Monkeypox vaccines are being distributed throughout California in response to high demand but supplies are limited, state and Berkeley officials confirmed.
In late June, Bay Area officials first alerted populations to monkeypox, a viral disease that results in flu-like symptoms and skin reactions. On Wednesday, NBC Bay Area documented a long line outside Steamworks Berkeley where the vaccines were being distributed. The Mercury News reported at least 100 monkeypox infections in the Bay Area, including 17 cases in Alameda County.
Berkeley Health Officer Lisa Hernandez said the vaccine is currently in limited supply. The state has recommended local jurisdictions make vaccination clinics available to high-risk groups first, as they did with the COVID-19 vaccine and other health responses. Hernandez did not say whether there have been any confirmed cases in Berkeley.
Hernandez said that the city received 270 doses of the vaccine, which have already run low. Statewide, 14,000 doses were expected by the end of this week, and another 9,000 doses are expected to ship by the end of July, according to the city.
Hernandez said the vaccinations are free, and there is no charge.
“We are working with the sites to improve clinic operations,” she said, responding to reports of long wait times and charges at Steamworks.
The Food and Drug Administration also said Friday that nearly a million doses will be arriving nationwide by the end of the month, according to the Washington Post.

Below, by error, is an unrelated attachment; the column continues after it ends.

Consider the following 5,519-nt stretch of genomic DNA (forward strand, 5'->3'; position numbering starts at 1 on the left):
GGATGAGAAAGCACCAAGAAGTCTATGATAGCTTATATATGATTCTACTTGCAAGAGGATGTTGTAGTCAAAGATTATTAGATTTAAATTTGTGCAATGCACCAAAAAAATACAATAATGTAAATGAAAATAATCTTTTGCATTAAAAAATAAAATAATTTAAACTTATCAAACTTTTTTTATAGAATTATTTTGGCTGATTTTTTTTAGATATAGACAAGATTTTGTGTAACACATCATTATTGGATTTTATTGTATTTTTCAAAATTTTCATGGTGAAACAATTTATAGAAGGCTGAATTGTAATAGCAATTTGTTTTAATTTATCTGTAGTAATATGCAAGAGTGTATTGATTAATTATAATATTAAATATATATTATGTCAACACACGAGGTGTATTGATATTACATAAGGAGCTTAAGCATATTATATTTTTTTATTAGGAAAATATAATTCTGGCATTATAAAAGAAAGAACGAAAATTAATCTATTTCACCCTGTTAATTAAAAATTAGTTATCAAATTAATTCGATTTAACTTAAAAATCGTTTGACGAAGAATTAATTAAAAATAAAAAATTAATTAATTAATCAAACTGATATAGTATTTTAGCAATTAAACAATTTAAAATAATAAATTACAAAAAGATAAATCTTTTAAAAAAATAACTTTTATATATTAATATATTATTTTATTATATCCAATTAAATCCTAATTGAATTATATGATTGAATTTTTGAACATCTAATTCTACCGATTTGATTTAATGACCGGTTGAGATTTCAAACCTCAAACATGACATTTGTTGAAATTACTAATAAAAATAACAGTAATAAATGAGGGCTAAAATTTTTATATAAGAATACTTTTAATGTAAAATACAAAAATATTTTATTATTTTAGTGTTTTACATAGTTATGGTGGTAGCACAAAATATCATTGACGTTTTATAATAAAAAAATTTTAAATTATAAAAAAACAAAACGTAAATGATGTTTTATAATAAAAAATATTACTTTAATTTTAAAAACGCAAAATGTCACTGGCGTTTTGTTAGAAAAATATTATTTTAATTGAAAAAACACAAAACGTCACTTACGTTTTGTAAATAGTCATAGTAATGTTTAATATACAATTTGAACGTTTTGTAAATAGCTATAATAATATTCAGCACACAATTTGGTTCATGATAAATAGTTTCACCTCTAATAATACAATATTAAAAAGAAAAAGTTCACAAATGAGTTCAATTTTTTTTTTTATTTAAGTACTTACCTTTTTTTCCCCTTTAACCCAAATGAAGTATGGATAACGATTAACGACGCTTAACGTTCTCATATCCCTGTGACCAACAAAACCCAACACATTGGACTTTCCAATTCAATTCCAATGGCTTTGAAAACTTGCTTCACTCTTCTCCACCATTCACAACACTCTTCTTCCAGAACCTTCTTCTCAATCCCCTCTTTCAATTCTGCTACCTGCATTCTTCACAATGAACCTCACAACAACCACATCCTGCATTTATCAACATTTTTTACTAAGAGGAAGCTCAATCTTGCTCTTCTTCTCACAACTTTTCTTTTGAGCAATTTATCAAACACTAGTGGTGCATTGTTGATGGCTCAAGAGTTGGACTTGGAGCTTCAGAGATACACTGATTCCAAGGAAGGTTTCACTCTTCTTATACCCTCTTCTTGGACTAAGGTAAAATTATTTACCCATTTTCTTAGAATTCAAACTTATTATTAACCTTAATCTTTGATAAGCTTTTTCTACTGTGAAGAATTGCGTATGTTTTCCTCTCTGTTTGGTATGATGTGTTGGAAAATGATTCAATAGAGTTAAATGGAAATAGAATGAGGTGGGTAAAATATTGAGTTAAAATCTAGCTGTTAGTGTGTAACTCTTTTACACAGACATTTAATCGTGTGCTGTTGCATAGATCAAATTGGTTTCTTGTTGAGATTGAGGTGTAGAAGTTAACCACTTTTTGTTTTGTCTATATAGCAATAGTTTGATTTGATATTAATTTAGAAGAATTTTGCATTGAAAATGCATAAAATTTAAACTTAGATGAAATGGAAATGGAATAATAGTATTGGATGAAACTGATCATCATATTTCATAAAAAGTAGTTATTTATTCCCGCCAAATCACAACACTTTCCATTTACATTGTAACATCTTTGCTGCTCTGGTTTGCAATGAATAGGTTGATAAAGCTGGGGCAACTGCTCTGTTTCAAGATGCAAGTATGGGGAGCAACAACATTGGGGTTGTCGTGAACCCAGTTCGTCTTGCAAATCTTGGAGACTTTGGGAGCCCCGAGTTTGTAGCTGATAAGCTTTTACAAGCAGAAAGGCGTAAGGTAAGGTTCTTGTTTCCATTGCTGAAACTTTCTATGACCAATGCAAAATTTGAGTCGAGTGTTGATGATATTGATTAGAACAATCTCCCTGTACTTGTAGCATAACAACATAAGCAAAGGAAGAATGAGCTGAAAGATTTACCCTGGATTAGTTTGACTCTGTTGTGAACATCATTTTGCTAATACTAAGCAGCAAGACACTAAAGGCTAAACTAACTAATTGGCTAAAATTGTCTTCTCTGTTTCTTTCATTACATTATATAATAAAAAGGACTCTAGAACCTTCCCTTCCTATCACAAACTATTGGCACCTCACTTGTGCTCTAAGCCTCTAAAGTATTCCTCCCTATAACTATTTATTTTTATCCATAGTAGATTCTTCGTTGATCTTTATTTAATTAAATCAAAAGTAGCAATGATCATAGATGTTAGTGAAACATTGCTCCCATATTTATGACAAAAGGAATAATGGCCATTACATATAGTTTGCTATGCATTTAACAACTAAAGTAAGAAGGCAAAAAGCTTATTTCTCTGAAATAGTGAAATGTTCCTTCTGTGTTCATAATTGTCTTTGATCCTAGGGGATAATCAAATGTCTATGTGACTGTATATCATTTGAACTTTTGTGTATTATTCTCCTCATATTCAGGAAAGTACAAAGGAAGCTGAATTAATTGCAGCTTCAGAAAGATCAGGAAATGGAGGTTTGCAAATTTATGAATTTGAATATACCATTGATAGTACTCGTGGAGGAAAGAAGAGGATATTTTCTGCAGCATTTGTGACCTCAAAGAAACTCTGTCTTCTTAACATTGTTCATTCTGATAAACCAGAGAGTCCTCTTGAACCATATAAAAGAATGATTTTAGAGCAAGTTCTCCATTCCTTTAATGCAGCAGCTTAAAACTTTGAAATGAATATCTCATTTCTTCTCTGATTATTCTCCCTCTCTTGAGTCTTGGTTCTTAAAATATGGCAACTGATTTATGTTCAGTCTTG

Monkeypox can infect all populations and is primarily spread by close, physical contact, including sexual contact. It usually begins with skin symptoms like a rash. Cases can be serious, but most resolve on their own, according to the U.S. Centers for Disease Control and Prevention.
The San Francisco AIDS Foundation, which said cases have been reported among gay and bisexual men in Europe and the United States, published a Q&A for additional local resources. The organization specified that queer men are not explicitly at “higher risk.” But the World Health Organization linked the spread in Europe to two queer events, and the case incidence may come from being a part of social or sexual networks that include people with the infection.
“Most cases have been among gay and bisexual men. However, monkeypox is not a “gay disease,” the organization said in a statement. “Anyone can contract the disease, as it is transmitted from one person to another by close physical contact with infectious sores, body fluids, respiratory droplets, and contaminated materials. Heterosexual people, women, transgender and nonbinary people, and others are also at potential risk of monkeypox.”
More information about monkeypox can be found at the Alameda County Public Health Department.
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